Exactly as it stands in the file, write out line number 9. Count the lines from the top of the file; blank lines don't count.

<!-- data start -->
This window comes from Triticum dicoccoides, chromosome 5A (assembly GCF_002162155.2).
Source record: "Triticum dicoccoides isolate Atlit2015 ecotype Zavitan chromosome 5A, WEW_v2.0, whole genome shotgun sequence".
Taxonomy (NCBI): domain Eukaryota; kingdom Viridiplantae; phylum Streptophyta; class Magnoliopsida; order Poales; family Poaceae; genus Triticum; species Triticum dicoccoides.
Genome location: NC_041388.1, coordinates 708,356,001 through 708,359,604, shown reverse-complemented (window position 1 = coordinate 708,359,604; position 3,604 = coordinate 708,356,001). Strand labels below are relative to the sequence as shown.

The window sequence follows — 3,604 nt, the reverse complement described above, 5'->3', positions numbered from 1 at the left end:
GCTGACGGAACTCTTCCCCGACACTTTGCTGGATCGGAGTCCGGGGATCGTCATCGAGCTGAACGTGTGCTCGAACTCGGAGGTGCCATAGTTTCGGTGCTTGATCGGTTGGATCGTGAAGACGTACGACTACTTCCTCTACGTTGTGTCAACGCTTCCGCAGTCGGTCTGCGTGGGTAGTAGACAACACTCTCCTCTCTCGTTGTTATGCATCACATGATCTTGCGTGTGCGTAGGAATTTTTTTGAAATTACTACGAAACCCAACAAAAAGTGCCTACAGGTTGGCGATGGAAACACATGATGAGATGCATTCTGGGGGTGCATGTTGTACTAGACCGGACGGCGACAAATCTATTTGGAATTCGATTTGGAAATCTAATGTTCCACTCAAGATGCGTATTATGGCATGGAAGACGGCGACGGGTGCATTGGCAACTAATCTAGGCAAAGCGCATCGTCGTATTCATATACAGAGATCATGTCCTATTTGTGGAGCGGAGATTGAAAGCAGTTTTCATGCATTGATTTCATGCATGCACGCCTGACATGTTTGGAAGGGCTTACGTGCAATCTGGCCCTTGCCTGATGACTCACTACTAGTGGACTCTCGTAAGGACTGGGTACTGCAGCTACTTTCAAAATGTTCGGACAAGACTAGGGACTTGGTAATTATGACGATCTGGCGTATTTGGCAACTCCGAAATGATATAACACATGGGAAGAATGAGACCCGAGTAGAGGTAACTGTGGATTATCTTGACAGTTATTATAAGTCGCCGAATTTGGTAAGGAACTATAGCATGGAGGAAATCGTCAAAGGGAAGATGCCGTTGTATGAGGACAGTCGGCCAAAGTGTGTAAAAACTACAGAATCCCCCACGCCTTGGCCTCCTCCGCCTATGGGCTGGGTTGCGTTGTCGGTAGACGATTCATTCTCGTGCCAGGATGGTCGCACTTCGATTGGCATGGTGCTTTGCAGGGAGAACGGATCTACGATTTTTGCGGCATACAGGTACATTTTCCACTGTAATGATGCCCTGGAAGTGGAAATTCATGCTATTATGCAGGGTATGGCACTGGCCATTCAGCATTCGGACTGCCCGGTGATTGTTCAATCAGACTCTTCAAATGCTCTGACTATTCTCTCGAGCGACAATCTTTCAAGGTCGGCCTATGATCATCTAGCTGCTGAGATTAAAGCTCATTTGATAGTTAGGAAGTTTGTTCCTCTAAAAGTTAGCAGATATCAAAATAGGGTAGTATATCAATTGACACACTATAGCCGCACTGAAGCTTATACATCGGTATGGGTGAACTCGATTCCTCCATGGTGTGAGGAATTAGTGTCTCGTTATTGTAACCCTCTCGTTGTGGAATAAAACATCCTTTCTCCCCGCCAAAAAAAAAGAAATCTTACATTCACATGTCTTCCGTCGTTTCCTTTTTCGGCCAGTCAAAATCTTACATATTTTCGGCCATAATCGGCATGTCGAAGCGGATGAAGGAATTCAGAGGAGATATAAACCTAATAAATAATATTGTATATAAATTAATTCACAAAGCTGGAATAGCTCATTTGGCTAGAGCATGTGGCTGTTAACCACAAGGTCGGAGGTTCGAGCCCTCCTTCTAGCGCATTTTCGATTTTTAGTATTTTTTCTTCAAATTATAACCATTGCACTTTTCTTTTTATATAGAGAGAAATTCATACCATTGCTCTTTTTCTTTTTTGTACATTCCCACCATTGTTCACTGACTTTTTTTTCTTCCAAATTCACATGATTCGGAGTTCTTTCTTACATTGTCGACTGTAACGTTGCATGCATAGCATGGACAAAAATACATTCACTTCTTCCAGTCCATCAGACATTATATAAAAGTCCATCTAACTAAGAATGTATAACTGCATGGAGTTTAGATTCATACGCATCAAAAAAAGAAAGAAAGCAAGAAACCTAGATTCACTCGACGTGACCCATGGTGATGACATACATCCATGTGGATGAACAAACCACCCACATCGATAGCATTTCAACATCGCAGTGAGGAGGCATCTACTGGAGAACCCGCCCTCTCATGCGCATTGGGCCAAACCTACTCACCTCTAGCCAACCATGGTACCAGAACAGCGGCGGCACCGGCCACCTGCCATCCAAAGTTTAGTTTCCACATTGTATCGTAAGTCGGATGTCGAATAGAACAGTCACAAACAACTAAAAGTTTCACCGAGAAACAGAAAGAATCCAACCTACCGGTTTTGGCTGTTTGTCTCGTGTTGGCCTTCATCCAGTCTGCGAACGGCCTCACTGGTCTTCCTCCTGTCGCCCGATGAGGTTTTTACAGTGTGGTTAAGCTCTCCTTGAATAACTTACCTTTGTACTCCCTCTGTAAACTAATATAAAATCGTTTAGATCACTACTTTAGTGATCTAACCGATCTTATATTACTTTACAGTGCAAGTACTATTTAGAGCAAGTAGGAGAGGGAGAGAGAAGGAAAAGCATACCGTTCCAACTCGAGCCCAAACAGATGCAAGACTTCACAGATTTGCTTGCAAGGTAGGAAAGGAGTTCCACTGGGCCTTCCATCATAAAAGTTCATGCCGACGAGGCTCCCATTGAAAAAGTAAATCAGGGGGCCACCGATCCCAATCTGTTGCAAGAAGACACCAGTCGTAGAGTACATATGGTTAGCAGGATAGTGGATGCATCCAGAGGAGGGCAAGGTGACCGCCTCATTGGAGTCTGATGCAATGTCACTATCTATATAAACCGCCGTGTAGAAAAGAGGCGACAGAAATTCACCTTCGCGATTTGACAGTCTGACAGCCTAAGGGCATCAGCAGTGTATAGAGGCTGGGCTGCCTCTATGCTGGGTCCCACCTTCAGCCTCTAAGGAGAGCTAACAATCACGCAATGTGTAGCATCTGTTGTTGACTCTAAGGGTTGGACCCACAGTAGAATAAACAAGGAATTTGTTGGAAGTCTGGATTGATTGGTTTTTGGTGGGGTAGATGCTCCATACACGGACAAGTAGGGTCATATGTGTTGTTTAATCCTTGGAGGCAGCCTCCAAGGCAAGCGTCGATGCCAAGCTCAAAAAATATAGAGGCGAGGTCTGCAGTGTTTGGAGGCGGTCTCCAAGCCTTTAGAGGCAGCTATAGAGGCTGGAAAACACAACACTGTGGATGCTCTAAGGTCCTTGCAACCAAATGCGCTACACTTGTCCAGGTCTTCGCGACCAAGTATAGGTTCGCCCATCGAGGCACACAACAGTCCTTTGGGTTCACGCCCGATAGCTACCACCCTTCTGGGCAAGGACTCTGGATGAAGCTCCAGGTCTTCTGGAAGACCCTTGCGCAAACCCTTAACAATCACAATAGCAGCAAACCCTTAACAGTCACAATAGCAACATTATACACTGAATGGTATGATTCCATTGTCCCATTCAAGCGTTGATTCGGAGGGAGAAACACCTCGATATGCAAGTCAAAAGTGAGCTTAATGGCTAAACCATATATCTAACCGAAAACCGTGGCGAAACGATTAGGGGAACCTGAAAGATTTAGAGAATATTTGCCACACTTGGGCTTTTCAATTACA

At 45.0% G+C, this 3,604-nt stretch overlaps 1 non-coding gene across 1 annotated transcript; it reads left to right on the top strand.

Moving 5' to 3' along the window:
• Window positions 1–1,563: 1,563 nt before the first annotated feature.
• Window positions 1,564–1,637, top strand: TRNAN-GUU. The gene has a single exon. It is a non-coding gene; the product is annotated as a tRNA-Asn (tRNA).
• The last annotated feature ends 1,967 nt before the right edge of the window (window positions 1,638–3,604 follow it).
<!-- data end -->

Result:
• Window positions 1–1,563: 1,563 nt before the first annotated feature.